Each offering in Israel’s sacrificial system has its place, but there was a special feature of the guilt offering particularly relevant to the world of work. According to Leviticus, God required offerings whenever a person deceived another with regard to a deposit or a pledge, committed robbery or fraud, lied about lost property that had been found, or swore falsely about a matter. It was not a fine imposed by a court of law, but a reparation offered by perpetrators who got away with the offense, but who then felt guilty later.
Often such sins would have been committed in the context of commerce or other work. The guilt offering called for the remorseful sinner to return what was wrongfully taken plus 20 percent. Mere apology was not enough to right the wrong. Offenders willingly took on a share of the harm themselves, thereby sharing in the distress they caused the victim.
Doing all that is required to right a wrong against another person is not only fair for the offended, but it is also good for the offender. Nothing in Jesus’ atoning work on the cross releases the people of God today from the need for making restitution (see Matt. 5:23-24). Loving our neighbors as ourselves lies at the heart of the law’s requirements. Doing everything in our power to reconcile with people is an essential aspect of getting things right with God and living in peace wherever possible. Seldom will we have the ability to fully undo the damage our sin has caused, yet the love of Christ impels us to do as much as we are able.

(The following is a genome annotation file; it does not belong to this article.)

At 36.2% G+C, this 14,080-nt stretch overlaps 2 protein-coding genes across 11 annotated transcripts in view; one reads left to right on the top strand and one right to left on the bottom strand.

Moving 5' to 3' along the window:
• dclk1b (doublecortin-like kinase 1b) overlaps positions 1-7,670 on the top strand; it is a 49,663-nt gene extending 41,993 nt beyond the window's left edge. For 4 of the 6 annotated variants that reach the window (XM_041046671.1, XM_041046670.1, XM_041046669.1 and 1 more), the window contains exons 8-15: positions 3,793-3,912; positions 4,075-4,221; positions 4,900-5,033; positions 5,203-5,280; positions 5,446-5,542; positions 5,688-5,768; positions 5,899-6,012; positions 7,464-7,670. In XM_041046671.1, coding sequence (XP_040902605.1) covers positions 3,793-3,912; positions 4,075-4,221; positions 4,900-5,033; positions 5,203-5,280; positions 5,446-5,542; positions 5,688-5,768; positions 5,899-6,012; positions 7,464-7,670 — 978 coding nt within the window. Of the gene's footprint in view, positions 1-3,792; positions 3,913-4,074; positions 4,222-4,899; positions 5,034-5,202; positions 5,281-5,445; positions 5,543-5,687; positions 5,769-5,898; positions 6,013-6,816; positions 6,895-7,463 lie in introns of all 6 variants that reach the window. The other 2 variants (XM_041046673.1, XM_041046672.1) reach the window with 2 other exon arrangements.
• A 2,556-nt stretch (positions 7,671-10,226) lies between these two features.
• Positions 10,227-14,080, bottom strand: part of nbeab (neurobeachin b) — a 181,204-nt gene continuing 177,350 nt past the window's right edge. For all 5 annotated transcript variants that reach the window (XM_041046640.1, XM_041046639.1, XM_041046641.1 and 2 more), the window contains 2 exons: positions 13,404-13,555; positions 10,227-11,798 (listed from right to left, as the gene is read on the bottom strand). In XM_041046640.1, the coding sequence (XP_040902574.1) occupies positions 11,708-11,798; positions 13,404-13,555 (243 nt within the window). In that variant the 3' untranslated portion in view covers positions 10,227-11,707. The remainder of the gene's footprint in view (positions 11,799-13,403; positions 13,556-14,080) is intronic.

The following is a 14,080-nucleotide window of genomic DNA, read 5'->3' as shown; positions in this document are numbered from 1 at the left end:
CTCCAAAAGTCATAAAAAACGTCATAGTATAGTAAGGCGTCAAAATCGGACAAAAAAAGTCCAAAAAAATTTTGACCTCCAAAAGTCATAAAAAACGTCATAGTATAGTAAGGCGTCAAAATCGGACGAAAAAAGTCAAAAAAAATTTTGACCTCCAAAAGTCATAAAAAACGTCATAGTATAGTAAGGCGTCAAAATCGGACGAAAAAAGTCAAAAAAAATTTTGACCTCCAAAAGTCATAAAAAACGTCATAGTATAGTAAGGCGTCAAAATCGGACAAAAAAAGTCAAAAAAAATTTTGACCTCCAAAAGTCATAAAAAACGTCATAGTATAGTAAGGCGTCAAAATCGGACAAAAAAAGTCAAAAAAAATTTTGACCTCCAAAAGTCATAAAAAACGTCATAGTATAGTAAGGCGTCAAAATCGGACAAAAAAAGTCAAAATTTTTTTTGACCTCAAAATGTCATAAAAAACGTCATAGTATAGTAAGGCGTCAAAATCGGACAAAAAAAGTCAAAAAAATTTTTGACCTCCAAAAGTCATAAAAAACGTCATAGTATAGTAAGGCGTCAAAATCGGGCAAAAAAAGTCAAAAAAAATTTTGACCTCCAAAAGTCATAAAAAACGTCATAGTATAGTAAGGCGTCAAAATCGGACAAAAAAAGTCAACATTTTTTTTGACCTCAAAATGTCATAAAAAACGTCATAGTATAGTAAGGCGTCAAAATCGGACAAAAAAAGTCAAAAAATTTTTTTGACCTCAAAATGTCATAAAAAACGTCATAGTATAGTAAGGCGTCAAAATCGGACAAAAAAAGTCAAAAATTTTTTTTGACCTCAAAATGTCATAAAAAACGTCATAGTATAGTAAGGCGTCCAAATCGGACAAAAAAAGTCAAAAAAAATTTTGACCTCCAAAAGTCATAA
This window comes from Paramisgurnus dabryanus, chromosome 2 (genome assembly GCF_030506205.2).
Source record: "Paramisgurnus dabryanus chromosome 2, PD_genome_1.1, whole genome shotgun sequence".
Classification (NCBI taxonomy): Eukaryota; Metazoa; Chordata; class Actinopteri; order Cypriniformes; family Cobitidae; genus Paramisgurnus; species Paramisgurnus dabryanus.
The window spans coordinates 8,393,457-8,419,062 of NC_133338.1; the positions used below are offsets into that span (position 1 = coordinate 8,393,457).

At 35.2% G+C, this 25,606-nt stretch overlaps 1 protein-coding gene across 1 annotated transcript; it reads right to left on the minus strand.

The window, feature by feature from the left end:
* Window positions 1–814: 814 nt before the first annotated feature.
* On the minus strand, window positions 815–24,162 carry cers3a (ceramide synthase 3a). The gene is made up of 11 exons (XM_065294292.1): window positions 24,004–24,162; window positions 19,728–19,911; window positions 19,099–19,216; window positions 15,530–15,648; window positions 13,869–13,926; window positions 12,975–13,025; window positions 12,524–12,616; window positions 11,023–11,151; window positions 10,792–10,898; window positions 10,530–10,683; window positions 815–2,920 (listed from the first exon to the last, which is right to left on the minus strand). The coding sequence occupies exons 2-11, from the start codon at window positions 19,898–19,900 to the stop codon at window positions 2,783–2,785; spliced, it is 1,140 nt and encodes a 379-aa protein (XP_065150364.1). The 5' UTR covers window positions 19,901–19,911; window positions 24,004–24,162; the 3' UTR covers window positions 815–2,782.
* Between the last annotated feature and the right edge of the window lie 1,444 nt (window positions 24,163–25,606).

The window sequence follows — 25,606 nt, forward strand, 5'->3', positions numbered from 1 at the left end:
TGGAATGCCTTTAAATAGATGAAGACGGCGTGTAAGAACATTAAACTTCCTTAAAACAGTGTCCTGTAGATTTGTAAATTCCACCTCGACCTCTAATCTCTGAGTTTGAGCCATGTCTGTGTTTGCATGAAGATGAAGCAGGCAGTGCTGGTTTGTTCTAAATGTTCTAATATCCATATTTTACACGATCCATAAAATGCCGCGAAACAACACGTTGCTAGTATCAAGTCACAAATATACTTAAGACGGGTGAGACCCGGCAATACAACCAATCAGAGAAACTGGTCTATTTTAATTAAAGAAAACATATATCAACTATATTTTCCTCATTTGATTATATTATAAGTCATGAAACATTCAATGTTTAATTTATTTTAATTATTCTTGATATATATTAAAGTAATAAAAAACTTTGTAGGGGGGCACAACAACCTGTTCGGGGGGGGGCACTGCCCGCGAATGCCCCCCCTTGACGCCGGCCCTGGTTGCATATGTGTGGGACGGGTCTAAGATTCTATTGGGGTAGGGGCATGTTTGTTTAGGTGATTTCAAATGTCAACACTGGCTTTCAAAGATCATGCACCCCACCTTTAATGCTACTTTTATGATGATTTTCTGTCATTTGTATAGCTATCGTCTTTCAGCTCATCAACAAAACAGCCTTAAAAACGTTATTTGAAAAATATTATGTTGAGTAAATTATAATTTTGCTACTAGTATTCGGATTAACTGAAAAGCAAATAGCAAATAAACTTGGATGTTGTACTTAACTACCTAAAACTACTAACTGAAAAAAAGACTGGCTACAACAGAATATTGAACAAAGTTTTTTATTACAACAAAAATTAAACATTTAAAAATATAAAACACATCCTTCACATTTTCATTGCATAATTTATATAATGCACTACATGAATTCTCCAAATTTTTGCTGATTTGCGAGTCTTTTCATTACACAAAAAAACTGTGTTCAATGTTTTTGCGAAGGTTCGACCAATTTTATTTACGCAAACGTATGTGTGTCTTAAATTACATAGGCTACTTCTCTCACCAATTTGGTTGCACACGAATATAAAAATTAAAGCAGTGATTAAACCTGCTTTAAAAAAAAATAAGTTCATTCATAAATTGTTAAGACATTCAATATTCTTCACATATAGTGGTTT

How can you reconcile with others today? What restitution do you need to make?
Prayer: Jesus, I invite you to convict me when I have wronged others. I ask for the strength, courage, and humility to take steps toward reconciliation and restitution. Amen.
For Further Exploration: Read The Significance of the Guilt Offering (Leviticus 6:1-7), from the Theology of Work Bible Commentary.
Author: Theology of Work Project
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